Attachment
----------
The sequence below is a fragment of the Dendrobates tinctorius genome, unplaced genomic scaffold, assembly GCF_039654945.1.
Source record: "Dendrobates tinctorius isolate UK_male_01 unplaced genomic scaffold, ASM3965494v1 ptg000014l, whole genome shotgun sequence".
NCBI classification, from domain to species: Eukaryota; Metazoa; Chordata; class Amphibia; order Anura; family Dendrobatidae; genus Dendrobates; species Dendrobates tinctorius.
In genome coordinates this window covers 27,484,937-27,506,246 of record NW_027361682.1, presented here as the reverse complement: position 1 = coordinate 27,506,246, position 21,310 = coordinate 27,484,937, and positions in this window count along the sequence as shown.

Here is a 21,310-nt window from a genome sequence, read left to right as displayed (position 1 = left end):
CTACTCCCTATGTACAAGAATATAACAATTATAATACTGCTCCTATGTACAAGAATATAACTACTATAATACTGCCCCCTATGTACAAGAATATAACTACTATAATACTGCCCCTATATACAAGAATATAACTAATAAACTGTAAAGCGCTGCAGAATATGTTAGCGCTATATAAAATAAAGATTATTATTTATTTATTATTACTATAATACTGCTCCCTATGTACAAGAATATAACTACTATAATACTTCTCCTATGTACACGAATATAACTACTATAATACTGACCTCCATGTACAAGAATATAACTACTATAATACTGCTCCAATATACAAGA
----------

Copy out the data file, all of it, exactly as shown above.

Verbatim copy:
The sequence below is a fragment of the Dendrobates tinctorius genome, unplaced genomic scaffold, assembly GCF_039654945.1.
Source record: "Dendrobates tinctorius isolate UK_male_01 unplaced genomic scaffold, ASM3965494v1 ptg000014l, whole genome shotgun sequence".
NCBI classification, from domain to species: Eukaryota; Metazoa; Chordata; class Amphibia; order Anura; family Dendrobatidae; genus Dendrobates; species Dendrobates tinctorius.
In genome coordinates this window covers 27,484,937-27,506,246 of record NW_027361682.1, presented here as the reverse complement: position 1 = coordinate 27,506,246, position 21,310 = coordinate 27,484,937, and positions in this window count along the sequence as shown.

Here is a 21,310-nt window from a genome sequence, read left to right as displayed (position 1 = left end):
CTACTCCCTATGTACAAGAATATAACAATTATAATACTGCTCCTATGTACAAGAATATAACTACTATAATACTGCCCCCTATGTACAAGAATATAACTACTATAATACTGCCCCTATATACAAGAATATAACTAATAAACTGTAAAGCGCTGCAGAATATGTTAGCGCTATATAAAATAAAGATTATTATTTATTTATTATTACTATAATACTGCTCCCTATGTACAAGAATATAACTACTATAATACTTCTCCTATGTACACGAATATAACTACTATAATACTGACCTCCATGTACAAGAATATAACTACTATAATACTGCTCCAATATACAAGA